Boxers, Trainers & Pundits
Joshua vs Klitschko: Dave Coldwell, Kevin Barry, Peter Fury and co devise game-plan to beat Anthony Joshua
Last Updated: 26/04/17 8:11am
It's never been done before, so how do you beat Anthony Joshua? We asked some of boxing's best trainers to imagine themselves in Wladimir Klitschko's corner...
I would not be hesitant, and I would not let Joshua get into a rhythm. When the first bell rings I'd like Klitschko to already be half way across the ring.
When the first bell rings I'd like Klitschko to already be half way across the ring.
He needs to put Joshua under pressure with his big frame, and he needs to let his hands go. I'd like to think that, at the end of Wladimir's great career, he won't fight defensively and he will let his hands go. That's the only way he can win.
With Wladimir, he's got to give Joshua stuff that he's not seen in his past 18 fights. Basically, the skill of the game, realising that you can't hit opponents when you think you are going to hit them, realising you are not going to be able to get that big shot off.
Just messing him around, tying him up, using his experience, catching Joshua with clean shots on the way in, softening him up.
Klitschko has got good footwork - use that footwork, keep presenting the angles for Joshua, and keep knocking him about with the jab.
Also, Klitschko has got good footwork - use that footwork, keep presenting the angles for Joshua, and keep knocking him about with the jab. Sooner or later, you've heard the saying: 'They get that many jabs, they are begging for a right hand'. That's Klitschko's style.
I think Klitschko will come out and show something different. I think he will come out also a little bit aggressive, but controlled aggression. I think that's what we are going to see from Klitschko.
The tactics for Klitschko are to do his usual jab and hold. Klitschko knows that Anthony will do most of his damage when he's up close. He's taller than Anthony, which is something that is rare, and will try to pick him off with the jab, nail him with the right hand, and when Anthony gets close, grab and hold him.
He's taller than Anthony, which is something that is rare, and will try to pick him off with the jab.
There is every chance that Klitschko could have success in landing his punches, because this is the first time that Anthony has been made to punch upwards. Joshua needs solid defence and solid movement as he goes forward, because Klitschko will try to go back and walk him onto something big.
If you're Klitschko, you do what you do best. You don't want to fight with Anthony up close. Jab and move, try and walk him onto right hands, and then hold him and smother his work.
I would get Klitschko to keep moving Joshua. Both can win the battle of the jab - Joshua's is more of a dangerous weapon, but Wlad's is more experienced and he's known where and how to land it on different styles. He can use that experience and his good footwork just to keep Joshua moving and use that educated jab to take the fight away.
It is a very heavy jab. It doesn't look as devastating as some jabs but it is very heavy. He has conditioned that left arm to push it out there very forceful. He does it different ways; he sort of fiddles with it, keeps it their face, then pushes it in. AJ's is more traditional, his hands are by his side and he'll piston it out the jab.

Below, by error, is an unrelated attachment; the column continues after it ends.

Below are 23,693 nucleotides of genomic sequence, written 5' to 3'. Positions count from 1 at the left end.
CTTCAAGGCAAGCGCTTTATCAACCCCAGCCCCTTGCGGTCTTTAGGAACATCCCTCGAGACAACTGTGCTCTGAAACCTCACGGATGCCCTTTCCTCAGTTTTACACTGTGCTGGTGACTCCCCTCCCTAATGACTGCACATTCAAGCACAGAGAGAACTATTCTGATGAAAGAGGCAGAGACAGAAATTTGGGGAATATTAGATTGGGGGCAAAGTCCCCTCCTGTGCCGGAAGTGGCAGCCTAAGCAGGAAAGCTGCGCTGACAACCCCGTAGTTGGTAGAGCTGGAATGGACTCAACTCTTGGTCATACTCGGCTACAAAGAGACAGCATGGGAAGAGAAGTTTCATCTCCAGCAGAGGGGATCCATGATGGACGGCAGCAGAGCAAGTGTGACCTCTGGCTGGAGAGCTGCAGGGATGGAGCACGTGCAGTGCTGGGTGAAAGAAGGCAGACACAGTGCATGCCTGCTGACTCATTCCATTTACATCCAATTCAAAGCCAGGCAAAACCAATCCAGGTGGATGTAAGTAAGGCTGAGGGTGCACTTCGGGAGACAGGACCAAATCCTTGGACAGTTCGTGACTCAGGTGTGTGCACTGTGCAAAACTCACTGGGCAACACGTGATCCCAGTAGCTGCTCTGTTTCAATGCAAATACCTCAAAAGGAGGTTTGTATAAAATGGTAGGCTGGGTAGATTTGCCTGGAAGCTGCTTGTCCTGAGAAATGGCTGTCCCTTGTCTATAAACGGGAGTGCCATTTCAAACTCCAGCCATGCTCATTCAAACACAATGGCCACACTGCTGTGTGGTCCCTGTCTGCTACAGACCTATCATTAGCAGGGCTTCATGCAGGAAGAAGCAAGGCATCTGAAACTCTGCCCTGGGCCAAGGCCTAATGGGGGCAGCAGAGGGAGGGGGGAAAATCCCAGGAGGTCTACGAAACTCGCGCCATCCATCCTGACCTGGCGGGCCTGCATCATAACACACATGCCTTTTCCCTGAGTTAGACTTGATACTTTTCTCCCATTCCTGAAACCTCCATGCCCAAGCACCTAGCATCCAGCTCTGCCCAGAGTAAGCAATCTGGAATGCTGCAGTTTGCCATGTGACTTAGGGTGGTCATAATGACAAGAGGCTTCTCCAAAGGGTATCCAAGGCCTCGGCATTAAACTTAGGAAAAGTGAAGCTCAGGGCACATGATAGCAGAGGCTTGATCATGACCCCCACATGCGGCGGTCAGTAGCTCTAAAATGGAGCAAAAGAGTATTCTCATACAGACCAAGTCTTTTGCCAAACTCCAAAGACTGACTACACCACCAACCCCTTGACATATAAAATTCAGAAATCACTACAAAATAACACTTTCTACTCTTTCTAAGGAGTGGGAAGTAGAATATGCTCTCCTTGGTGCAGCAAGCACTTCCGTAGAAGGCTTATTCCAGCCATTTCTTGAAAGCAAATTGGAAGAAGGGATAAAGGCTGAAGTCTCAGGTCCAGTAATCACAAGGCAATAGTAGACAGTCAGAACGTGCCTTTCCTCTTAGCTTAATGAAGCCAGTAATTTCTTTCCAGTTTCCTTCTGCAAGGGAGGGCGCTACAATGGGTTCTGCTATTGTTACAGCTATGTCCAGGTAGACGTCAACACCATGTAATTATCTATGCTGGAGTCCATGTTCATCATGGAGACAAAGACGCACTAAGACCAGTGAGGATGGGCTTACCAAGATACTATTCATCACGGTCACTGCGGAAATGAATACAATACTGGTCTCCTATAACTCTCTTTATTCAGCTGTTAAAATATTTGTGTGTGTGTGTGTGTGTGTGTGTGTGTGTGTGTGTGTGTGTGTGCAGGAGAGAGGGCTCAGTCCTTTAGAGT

Klitschko can use that experience and his good footwork just to keep Joshua moving.
Don't trade with Joshua or get into a firefight too early on. [Klitschko should] take him into the second half of the fight where the speed will have slowed down a bit and then look to assert himself.
Because AJ matches him in size, Klitschko is going to have to be more aggressive. He wasn't aggressive against Tyson Fury but he was against Kubrat Pulev and, if he is more like the fighter that took on Pulev, after a couple of rounds it is going to be very interesting.
The jab is key. Wladimir's jab is very, very good and he needs to control AJ with it. He needs to repeatedly knock AJ's head back with the jab. Everything that Wladimir throws comes off the timing of his jab.
The main thing for Wladimir is to control AJ with the jab. It's a very heavy jab - a fighter will feel it on his nose, it can bloody the nose, and drains the life out of you.
Once he gets the timing of his jab and gets comfortable, that's when he drops the right hand in. People rush in, he clips them. The main thing for Wladimir is to control AJ with the jab. It's a very heavy jab - a fighter will feel it on his nose, it can bloody the nose, and drains the life out of you. Wladimir's foot speed is also underrated and that may play a major factor.
Klitschko is the away fighter in the lion's den so he's got to be a tiger! Control the pace, the mind-set must be 'this is going to be a long night'.
Gamble in the second half - hold your shape, let the inexperienced Joshua lose his shape.
Be realistic, he can't afford to go at Joshua's pace for the whole fight. In training I'd be doing the Ali stuff - tie Joshua up, turn it into a fight in a telephone box. Then I'd gamble in the second half - hold your shape, let the inexperienced Joshua lose his shape and run into trouble.
Cause Joshua as much frustration as possible. Stay away from the right hand, keep Joshua on the end of the jab, and take him into the later rounds. Take him into uncharted territory, somewhere that he's never been.
Klitschko has a great chance of knocking Joshua out, especially if Joshua hunts the knockout and leaves himself open.
In general, Klitschko is very good at what he does - jabbing, and negating whatever [his opponent] is good at. Frustrate Joshua, drop low, hold him, test his stamina. Klitschko is a massive puncher and, at heavyweight, it only takes one. Klitschko has a great chance of knocking Joshua out, especially if Joshua hunts the knockout and leaves himself open.